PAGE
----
News: Quick Takes

Bipartisan Senate bill would let retired teachers work in troubled schools

A new Senate bill would allow retired teachers to go back to work at high-need schools.

Senate Bill 399, “Rehire High-Need Teachers,” would let educators who are at least six months into retirement take jobs at schools that receive D or F grades under the state’s school performance rankings. Teachers wouldn’t give up pension benefits, and they could earn an additional salary of $35,000, with higher salaries of $40,000 going to teachers of science, technology, engineering, math, or special education.  

The legislature has raised teacher salaries several times over the past few years, but is “still seeing the need for more teachers in certain schools around the state,” Senate leader Phil Berger, R-Rockingham, a primary sponsor of the bill, said in a news release.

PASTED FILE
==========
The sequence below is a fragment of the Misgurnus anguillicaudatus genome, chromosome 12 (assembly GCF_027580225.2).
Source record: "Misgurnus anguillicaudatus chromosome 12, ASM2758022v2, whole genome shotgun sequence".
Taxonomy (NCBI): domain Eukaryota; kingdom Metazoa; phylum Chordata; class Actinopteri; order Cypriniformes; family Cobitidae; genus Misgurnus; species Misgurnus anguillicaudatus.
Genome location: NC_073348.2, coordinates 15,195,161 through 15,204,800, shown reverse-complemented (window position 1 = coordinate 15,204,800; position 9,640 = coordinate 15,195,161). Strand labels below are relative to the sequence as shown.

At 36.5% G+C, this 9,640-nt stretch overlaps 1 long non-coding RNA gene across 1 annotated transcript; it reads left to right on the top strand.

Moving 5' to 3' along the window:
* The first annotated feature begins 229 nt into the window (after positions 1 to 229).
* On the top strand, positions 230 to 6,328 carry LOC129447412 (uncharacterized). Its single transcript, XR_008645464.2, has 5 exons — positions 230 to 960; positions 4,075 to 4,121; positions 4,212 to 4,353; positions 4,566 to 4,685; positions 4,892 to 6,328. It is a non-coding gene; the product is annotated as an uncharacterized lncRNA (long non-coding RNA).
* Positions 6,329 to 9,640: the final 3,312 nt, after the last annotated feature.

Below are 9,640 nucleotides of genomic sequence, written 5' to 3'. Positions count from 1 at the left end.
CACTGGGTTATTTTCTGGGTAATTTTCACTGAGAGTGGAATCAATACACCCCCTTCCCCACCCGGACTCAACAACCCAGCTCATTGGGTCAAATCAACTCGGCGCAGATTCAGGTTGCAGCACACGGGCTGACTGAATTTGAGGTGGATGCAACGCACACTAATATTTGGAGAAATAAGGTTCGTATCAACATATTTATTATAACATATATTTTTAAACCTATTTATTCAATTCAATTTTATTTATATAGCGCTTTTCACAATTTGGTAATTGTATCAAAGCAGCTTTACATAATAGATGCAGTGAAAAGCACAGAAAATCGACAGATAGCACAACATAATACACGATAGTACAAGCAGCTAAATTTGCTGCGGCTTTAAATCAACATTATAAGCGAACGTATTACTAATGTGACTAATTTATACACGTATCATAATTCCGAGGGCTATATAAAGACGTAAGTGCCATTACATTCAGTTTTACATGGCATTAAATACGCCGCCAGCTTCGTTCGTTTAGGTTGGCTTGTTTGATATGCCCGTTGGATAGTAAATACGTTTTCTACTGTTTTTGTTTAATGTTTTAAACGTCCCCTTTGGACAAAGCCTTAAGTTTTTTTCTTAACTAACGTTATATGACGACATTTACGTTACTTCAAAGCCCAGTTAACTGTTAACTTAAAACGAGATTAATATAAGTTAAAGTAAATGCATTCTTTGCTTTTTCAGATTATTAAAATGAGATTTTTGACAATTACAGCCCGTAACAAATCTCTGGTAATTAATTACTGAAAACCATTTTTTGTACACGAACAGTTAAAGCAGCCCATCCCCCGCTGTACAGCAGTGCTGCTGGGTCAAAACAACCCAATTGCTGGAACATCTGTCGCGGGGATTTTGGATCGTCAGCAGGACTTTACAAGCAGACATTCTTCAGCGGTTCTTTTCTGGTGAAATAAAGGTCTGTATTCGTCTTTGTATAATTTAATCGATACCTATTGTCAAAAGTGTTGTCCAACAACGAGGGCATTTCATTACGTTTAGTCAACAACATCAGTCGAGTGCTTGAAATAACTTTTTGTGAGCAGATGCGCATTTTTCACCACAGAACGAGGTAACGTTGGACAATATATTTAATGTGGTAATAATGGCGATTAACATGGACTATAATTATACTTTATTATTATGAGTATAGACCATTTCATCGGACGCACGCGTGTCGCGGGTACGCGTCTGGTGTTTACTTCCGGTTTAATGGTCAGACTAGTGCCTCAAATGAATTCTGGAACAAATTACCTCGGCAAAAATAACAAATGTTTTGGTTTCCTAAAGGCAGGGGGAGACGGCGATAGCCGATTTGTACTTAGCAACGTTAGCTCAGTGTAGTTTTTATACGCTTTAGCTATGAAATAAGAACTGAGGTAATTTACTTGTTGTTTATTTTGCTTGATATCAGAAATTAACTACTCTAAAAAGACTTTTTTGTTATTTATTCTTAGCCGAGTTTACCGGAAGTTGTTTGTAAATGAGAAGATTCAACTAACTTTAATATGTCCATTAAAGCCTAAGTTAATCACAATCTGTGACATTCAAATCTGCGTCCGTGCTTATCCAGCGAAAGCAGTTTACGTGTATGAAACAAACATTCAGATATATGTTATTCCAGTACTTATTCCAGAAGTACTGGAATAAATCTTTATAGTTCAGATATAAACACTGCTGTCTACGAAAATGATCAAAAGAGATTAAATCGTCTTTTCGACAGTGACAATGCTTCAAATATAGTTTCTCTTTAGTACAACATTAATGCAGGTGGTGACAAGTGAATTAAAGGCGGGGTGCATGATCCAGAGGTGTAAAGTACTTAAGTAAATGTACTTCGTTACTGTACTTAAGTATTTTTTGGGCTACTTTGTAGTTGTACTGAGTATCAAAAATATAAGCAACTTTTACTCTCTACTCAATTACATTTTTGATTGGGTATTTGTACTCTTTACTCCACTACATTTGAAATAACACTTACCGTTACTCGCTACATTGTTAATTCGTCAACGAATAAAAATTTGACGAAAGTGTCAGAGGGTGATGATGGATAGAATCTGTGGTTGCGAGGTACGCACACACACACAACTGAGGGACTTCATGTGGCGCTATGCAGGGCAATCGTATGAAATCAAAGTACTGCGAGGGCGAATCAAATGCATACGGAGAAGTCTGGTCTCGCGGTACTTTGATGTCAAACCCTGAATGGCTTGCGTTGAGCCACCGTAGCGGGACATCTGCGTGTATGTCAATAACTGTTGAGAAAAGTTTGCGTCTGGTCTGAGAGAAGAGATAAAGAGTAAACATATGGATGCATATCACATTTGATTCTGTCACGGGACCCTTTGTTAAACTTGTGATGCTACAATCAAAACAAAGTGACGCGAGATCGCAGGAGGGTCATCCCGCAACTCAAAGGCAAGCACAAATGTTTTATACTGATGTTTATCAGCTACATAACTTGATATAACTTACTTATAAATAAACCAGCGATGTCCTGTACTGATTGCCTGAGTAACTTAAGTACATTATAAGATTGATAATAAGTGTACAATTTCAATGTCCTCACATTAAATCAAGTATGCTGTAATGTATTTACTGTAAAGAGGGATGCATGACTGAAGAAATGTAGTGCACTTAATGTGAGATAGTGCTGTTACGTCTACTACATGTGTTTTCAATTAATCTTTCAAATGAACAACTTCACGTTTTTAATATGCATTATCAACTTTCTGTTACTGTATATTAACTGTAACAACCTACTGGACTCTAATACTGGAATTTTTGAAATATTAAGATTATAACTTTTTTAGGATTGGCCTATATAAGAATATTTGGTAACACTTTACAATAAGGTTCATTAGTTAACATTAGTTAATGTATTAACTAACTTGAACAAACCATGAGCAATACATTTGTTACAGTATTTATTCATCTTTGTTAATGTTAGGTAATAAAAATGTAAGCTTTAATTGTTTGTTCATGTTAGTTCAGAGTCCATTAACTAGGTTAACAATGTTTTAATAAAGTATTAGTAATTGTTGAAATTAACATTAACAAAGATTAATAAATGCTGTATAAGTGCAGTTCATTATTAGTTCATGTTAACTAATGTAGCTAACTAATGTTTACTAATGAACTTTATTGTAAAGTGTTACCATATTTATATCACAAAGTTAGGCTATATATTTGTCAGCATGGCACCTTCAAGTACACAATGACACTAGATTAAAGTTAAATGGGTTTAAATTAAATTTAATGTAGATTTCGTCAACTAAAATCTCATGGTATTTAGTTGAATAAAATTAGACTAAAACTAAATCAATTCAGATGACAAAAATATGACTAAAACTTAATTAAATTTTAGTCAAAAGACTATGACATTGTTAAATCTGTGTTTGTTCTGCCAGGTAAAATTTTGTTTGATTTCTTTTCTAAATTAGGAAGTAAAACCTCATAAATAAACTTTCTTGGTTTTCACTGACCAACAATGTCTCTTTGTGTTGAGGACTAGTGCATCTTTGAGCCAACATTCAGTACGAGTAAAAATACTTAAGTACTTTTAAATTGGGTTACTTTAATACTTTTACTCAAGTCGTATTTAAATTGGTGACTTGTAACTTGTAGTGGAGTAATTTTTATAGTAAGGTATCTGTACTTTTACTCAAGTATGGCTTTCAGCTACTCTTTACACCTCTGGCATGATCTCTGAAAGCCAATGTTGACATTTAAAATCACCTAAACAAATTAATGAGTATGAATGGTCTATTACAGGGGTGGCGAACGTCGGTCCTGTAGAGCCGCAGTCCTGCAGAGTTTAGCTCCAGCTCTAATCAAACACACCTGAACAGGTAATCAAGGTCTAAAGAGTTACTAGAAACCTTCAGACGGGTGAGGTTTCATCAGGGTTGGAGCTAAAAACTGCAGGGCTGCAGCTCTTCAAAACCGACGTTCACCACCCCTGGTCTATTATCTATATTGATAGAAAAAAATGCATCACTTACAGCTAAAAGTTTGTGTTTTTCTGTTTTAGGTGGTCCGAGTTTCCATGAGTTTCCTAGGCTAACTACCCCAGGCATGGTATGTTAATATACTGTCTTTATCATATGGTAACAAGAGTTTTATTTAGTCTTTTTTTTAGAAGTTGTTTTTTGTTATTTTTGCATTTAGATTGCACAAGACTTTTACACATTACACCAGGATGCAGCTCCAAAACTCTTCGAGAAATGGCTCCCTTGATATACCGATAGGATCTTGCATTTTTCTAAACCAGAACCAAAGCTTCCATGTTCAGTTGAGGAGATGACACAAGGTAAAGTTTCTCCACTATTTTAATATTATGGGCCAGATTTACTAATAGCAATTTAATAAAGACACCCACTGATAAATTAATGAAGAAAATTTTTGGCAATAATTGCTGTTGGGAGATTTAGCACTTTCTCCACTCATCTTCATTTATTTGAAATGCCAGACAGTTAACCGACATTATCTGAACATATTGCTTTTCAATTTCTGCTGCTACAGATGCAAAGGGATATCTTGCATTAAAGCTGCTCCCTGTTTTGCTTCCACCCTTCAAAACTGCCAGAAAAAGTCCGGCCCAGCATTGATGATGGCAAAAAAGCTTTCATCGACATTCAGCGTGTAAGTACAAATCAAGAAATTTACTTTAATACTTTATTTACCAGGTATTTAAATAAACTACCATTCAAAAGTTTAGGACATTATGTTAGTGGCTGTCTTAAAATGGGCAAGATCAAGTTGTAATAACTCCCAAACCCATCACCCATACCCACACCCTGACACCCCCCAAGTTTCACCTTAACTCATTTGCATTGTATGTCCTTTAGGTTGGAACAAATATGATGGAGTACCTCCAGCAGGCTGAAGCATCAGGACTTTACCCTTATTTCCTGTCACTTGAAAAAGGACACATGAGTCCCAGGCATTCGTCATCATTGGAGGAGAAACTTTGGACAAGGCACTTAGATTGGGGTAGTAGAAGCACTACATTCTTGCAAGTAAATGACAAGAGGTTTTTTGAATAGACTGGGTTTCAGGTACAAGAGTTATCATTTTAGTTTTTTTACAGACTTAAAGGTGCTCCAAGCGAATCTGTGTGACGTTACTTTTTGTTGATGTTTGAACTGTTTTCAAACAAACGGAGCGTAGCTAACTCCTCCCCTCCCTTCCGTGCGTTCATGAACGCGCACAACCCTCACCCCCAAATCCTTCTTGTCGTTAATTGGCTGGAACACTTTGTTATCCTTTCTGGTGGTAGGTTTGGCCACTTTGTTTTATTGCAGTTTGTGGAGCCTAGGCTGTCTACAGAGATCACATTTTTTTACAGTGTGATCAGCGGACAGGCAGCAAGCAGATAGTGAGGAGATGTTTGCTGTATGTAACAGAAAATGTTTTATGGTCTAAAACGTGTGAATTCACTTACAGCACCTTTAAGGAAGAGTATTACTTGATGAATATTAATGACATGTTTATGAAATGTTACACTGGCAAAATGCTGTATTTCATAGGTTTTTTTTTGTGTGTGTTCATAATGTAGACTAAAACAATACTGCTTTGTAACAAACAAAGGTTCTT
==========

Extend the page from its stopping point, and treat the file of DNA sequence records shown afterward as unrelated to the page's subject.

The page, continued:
S.B. 399 is a bipartisan effort, with Sen. Jay Chaudhuri, D-Wake, and Sen. Rick Horner, R-Nash, also signing on as a primary sponsors.

More than 1,400 failing schools in North Carolina receive Title I funds from the federal government, The News and Observer reported last week. A number of those schools were given D and F grades from the state, the report said.

Anything lawmakers can do to get qualified teachers into struggling schools is good news, said Terry Stoops, director of research and education studies at the John Locke Foundation.

“If the bill is approved, I suspect that many retired teachers will want to return to the classroom,” Stoops said. “And school administrators will welcome the option to hire retired teachers that possess the skills, knowledge, and talent needed to raise student achievement in low income schools.”